A Brooklyn-based Jewish newspaper apologized for a column that was sharply critical of the haredi Orthodox community and fired its author.
Beneath banners invoking historic calamities from the Egyptian enslavement to the Holocaust, hundreds of thousand of haredi Orthodox men gathered on the streets of Jerusalem to recite psalms and penitential prayers as they inveighed against an enemy they consider on par with Hitler and the ancient pharaohs.
Days after ultra-Orthodox troops barred a female Border Police member from entering their dining hall for dinner, Israel Defense Forces officials insist that the Haredi Netzah Yehuda Battalion’s base is not off limits to women.
The imperative to circumvent the rabbinic bureaucracy has grown especially strong in the wake of last week’s Chief Rabbinate election, which saw the defeat of a popular reformist candidate and the victory of two sons of former chief rabbis, both haredi Orthodox.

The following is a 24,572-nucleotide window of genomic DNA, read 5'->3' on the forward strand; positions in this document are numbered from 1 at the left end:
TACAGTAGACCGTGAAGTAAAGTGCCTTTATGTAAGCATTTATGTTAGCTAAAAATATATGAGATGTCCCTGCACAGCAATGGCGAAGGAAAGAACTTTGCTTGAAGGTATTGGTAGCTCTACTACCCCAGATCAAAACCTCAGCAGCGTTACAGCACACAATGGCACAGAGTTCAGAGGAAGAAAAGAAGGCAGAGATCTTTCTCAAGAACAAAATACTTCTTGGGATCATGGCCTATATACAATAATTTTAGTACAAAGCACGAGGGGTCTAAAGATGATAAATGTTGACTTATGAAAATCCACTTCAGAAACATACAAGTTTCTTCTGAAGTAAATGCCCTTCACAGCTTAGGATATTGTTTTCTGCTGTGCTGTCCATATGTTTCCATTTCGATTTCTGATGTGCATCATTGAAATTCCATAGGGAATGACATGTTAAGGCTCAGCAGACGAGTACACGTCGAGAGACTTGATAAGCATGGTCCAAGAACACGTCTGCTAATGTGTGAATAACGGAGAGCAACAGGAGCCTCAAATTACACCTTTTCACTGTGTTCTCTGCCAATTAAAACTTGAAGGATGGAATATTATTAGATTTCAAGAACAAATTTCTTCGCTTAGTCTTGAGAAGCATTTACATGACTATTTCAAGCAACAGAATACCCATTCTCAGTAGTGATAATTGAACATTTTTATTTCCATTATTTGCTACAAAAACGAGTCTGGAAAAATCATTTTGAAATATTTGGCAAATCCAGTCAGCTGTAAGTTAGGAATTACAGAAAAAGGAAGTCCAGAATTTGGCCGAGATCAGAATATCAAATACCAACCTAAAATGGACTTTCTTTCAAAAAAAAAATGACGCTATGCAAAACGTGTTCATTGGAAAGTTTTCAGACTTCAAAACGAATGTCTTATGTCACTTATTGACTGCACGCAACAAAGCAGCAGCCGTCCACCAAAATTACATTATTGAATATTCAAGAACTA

Due to the delay in the passage of Israel’s new draft-reform bill, Defense Minister Moshe Ya’alon has decided to defer the conscription of yeshiva students who have already received their draft notices until November.
Haredi lawmakers tore their clothes as a sign of mourning and held a special prayer service after the Knesset approved Yesh Atid’s draft-reform bill on its first reading by a vote of 64 to 21 on Tuesday morning.
Elementary and middle school students in a New York haredi Orthodox school demonstrated against an Israeli bill aiming to draft haredim into the Israel Defense Forces.
After years of debate, pressure and protest, on Sunday Israel’s cabinet approved legislation to draft ultra-Orthodox men for national service. The lobby that agitated for legislation has been quick to label it a sellout, counter-productive, and a passing of the buck.
Was the weekend rally in New York against Israel’s plans to draft ultra-Orthodox Jews boosted by a prominent rabbi’s forged endorsement?